Facebook AI’s SOTA Speech Translation Models Go Against Grain

Facebook Speech to Speech Machine Translation

Speech-to-speech translation (S2ST) has become somewhat of a buzzword in the language industry, perhaps to the detriment of speech-to-text translation (STT).

S2ST completely bypasses the step of transcribing audio and translating the resulting text, making for a sleeker process. One major player investing in S2ST is Google, whose June 2021 revamped Translatotron 2 reportedly outperforms its 2019 precursor.

Still, STT has its place and its proponents, even among companies exploring S2ST. In September 2021, video conferencing platform Zoom unveiled plans to offer live, multilingual transcription and translation for calls.

Now, self-described “AI community” Hugging Face, a software company that relies heavily on volunteers to experiment with datasets and machine learning models, has announced the release of state-of-the-art speech translation models created in partnership with Facebook AI. The models build on previous collaboration on another base model, Wav2Vec 2.0, introduced in December 2020 and which was downloaded more than 29,000 times since early September 2021.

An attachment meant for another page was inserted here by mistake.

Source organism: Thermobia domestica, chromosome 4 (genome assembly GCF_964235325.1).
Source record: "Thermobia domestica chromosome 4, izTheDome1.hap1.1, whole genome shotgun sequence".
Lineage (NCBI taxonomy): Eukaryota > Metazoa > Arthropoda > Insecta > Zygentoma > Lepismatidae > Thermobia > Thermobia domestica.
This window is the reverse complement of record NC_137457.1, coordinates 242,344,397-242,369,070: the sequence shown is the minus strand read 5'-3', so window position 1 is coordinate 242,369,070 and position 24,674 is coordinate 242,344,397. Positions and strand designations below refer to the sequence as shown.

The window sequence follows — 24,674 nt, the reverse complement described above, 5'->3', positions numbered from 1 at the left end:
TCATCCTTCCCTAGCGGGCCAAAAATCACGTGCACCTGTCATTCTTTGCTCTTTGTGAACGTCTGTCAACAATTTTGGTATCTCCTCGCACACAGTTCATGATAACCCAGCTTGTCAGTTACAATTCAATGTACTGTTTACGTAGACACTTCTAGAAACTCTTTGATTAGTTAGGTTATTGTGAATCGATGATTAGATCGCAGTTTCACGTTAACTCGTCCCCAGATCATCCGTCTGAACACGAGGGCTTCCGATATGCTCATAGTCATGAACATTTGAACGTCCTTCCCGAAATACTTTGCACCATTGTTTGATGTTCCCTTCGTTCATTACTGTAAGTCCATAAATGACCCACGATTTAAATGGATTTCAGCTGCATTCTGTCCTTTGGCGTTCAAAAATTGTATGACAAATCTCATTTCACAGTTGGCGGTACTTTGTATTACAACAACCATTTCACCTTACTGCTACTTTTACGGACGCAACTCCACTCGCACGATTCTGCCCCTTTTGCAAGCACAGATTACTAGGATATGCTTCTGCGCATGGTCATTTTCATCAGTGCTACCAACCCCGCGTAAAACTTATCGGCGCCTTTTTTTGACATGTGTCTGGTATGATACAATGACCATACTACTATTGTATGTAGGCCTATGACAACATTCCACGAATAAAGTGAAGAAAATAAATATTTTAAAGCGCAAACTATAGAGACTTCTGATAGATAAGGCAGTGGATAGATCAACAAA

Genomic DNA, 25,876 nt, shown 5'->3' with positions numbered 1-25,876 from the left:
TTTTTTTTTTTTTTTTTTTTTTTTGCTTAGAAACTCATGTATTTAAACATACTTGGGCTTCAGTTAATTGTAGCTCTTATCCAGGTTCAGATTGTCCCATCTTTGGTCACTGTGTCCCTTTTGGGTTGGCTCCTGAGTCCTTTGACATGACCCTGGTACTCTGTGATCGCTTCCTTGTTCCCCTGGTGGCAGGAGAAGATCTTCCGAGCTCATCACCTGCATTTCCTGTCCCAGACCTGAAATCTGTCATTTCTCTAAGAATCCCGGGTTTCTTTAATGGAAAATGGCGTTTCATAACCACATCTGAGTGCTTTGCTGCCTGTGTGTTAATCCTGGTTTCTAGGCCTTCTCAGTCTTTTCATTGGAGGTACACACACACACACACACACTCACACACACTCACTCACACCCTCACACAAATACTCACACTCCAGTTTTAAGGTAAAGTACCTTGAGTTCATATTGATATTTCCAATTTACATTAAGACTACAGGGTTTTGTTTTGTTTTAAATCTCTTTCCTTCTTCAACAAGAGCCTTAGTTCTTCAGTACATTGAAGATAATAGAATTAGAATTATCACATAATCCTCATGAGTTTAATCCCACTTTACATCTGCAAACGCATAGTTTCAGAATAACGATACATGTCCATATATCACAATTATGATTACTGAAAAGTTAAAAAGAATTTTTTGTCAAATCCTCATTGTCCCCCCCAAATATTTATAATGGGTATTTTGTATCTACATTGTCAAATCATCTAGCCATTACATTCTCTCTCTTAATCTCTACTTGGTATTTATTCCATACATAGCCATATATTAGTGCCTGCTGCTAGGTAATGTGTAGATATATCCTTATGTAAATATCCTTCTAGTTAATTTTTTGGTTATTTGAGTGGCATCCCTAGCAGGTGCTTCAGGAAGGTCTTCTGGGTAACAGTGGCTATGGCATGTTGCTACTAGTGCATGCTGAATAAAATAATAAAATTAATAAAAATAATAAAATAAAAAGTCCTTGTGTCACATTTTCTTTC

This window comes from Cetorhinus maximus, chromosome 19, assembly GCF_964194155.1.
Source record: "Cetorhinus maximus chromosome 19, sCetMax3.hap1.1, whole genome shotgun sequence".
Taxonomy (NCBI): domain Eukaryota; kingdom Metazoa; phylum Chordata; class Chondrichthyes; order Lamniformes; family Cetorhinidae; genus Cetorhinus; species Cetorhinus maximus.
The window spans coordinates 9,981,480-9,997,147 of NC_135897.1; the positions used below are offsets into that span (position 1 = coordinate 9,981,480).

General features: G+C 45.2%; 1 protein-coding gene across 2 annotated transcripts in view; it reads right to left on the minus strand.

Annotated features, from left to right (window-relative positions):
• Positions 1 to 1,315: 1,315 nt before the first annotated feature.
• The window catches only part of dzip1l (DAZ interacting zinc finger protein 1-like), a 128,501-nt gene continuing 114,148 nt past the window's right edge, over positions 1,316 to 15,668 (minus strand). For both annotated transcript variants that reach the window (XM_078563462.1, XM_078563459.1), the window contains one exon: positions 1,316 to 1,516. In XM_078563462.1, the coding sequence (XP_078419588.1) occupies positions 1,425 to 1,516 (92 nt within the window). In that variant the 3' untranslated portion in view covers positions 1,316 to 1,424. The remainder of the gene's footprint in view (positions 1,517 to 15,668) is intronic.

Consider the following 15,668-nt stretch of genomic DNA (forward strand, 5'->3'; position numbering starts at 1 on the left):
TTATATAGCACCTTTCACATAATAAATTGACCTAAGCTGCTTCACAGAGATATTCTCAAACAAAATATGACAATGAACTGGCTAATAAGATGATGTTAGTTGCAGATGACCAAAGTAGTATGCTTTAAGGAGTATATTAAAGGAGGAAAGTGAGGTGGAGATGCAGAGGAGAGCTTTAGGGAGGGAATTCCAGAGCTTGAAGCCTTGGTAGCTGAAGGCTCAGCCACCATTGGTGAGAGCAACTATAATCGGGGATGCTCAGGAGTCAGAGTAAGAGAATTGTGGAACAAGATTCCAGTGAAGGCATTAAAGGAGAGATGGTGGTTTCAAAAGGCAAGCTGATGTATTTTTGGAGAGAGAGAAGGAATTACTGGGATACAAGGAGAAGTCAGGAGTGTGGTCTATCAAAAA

Hugging Face’s initial tweet linked to a model — downloaded 801 times since September 2021 —  that allows users to convert English speech into German text. Facebook AI, however, stated in its announcement that the speech-to-text models can also translate English into Arabic, Catalan, and Turkish; and linked to the four models.

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Critics did not take long to point out the models’ shortcomings and their skepticism. One admitted the models are “exciting stuff, but still a long way before the quality of the Arabic translations are sufficient. For example, the second en-ar sample case provided is incorrect.”

Another tweet, rife with sarcasm, asked Facebook, “Oh so you’ve made improvements since this?” followed by a link to news coverage of an infamous 2017 incident in which Facebook’s faulty machine translation led to an innocent man’s arrest.

Facebook AI, of course, remained upbeat, calling the speech-to-text models simply “another step toward eliminating language barriers.”